FIG. 2 is an illustration of an exemplary computer network that can be used in this embodiment of the present invention. Exemplary network 200 includes server system 204 connected by data lines 220 to work centers 260, 270 and 280, as well as computer 209. The computers and peripherals that can make up work center 280, computer 211, laptop 210, printer 212 and voice over internet protocol (VOIP) telephone 213, may be connected by individual data lines 220 to server system 204. Wireless personal area network (PAN) work centers 260 and 270 may be in wireless communication, 230, with PAN hubs 265 and 275, respectively. Work center 260 may include work station 207, printer 208 and wireless-enabled personal data assistant (PDA) 205.
 Work center 270 may include laptop computer 201, cellular phone 206 and pager 208. Cellphone 206 is, in this example, enabled to communicate with the network via wireless hub 275, as is pager 208. In FIG. 2, network 200 is also shown linked to Internet 203 by server 204. Note that the arrangement and numbers of computers, peripherals, and connections shown in this example are only for illustrative purposes. This embodiment of the present invention is not dependent on the precise compliment of the network on which it operates.
 The embodiment of the present invention discussed here may be implemented as software programming code used by a computer similar to the generic computer illustrated in FIG. 3, in block diagram. There, computer system 300, e.g., server system 204, system 211, 210, 201, 207, etc., comprises bus 310 which electronically connects central processor 301, volatile RAM 302, non-volatile ROM 303 and data storage device 304. Optional display device 305 is also connected to the bus. Similarly connected are optional alpha-numeric input device 306, optional cursor control 307, and signal I/O device 308. Signal I/O device 308 could be implemented as a serial connection, USB, an infrared transceiver or an RF transceiver. In this embodiment of the present invention, device 308 is utilized to provide connection with a network and is, therefore, part of the path of electronic communication in the network. Generic computer 300 is illustrative of many of the devices found in exemplary network 200, shown in FIG. 2, such as work station 207 and server 204, among others.
 Many of the devices illustrated in the exemplary network illustrated in FIG. 2 are enabled to communicate via the network 200 using email. In a large modern workplace, the volume of email between users of the local network and of the Internet is extremely large. The embodiments of the present invention are useful in allowing users to manage and discover priority mail messages.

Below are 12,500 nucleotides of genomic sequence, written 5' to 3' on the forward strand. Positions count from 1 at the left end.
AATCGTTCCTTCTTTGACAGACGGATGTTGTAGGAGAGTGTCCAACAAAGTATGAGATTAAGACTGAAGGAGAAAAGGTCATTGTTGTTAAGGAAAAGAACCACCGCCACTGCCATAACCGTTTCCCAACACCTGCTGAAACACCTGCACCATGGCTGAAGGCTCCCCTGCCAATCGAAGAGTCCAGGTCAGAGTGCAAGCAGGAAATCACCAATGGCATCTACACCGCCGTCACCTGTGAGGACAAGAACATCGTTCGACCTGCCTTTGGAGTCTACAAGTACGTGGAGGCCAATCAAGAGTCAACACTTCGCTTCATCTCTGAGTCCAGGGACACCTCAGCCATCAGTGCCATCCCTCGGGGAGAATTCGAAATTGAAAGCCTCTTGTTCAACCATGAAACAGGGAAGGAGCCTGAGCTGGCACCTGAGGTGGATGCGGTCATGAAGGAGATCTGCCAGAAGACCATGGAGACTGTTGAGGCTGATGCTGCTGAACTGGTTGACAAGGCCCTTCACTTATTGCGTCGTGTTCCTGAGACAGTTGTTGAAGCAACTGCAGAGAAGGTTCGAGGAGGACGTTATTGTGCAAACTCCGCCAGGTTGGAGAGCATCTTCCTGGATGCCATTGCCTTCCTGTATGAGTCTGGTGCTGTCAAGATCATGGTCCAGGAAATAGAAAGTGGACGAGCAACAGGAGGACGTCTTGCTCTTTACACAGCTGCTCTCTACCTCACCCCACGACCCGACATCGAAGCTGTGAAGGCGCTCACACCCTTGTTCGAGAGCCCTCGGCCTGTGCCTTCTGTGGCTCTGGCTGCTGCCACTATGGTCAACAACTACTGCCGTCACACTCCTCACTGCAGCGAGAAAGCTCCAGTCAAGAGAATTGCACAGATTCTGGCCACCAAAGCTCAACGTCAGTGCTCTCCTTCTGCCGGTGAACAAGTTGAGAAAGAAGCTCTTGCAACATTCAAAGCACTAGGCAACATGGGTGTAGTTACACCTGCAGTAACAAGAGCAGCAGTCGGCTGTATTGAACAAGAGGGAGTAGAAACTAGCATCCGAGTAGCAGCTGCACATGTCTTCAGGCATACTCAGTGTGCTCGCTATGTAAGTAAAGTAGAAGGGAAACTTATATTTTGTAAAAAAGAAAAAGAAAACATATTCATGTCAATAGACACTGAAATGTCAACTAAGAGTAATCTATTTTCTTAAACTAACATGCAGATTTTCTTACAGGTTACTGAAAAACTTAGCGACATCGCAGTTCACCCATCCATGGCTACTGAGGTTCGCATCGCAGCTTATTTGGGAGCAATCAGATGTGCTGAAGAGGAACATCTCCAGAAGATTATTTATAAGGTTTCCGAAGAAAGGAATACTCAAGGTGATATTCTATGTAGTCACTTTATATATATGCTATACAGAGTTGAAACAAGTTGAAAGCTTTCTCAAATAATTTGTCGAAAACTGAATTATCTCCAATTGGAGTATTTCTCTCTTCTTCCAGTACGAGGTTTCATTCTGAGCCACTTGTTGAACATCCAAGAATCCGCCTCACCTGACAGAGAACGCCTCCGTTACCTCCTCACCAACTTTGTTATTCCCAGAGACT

Most users in the network 200 have electronic calendar applications that keep track of the user's project milestones and deadlines and of the meetings that inevitably accompany communications between large numbers of people. Electronic calendars, like email, are enabled by the computers and the network to which they are connected. In some cases, calendar applications and calendar databases are resident in a server, such as 204 in FIG. 2. In such cases, the calendar can be coordinated for all users.
 As shown in FIG. 4, the calendar and calendar database 420 interfaces with rules engine 130 so that the engine 130 can obtain scheduling information regarding scheduled meetings in a timely manner. The rules engine 130 operates according to flow 100 described above. User preferences 460 impact the checks performed by the rules engine 130 for locating emails within the user's in-box 430. Priority emails 440 can be singled out and highlighted in accordance with the present invention. Priority emails are those that relate to scheduled events as detected by the rules engine 130. User notification 450 may also take the form of changing the message priority to high or highest priority, or take the form of alerts such as dialog reminders, or pager messages, etc.
 In addition to the client notification techniques discussed above, notification 450 can also originate from the calendar application 420. For instance, calendar clients, sometimes different from email clients, may display a dialog reminder for the user of an upcoming meeting. These dialogs could also point out that there are messages relating to the meeting that have yet to be read.
 This embodiment of the present invention uses information from the user's calendar 420 and email inbox 430, applies some rules 130 that describe frequently occurring relationships between meetings, events or appointments, and email. It is thus able to inform the user, 450 or 440, that there are messages relating to an upcoming calendared meeting or appointment that he or she should read.
 One example of a relationship between appointments and email that can be assessed by an automatic method is shown here. Often the person who has called a meeting, possibly listed as the “owner” or “proposer” or similar term, will send a common email message to the group of users that have been invited to the meeting. To make it easier for invitees to recognize that the email message relates to the meeting, its title will use the same or a similar title or subject when sending electronic messages relating to the meeting.
 Rules that can be applied to information gleaned from a user's email inbox 430 and from the calendar server 420 can be applied through a Rules Engine 130 as was shown in FIG. 4 at 130. Users are allowed, in this embodiment of the present invention, to set preferences 460 for how they want email filtered and can further assign linkages, such as Boolean operators, to rules and rule priorities.
 Some example rules are: 1, The message recipients list of the email matches the list of meeting attendees from the calendar; 2, The message sender matches the meeting owner; 3, The message recipients/sender list contains at least the name of the meeting owner; 4, The message subject contains keywords defined by the calendar server, such as “event reminder” or “event notification”; 5, The message body contains keywords in defined locations: “ummary” begins a line followed by “start:” on the next line and “end:” on the line after that; and/or, An attached calendar object contains the same content, such as done time, unique I.D. or people or meeting attendees listed.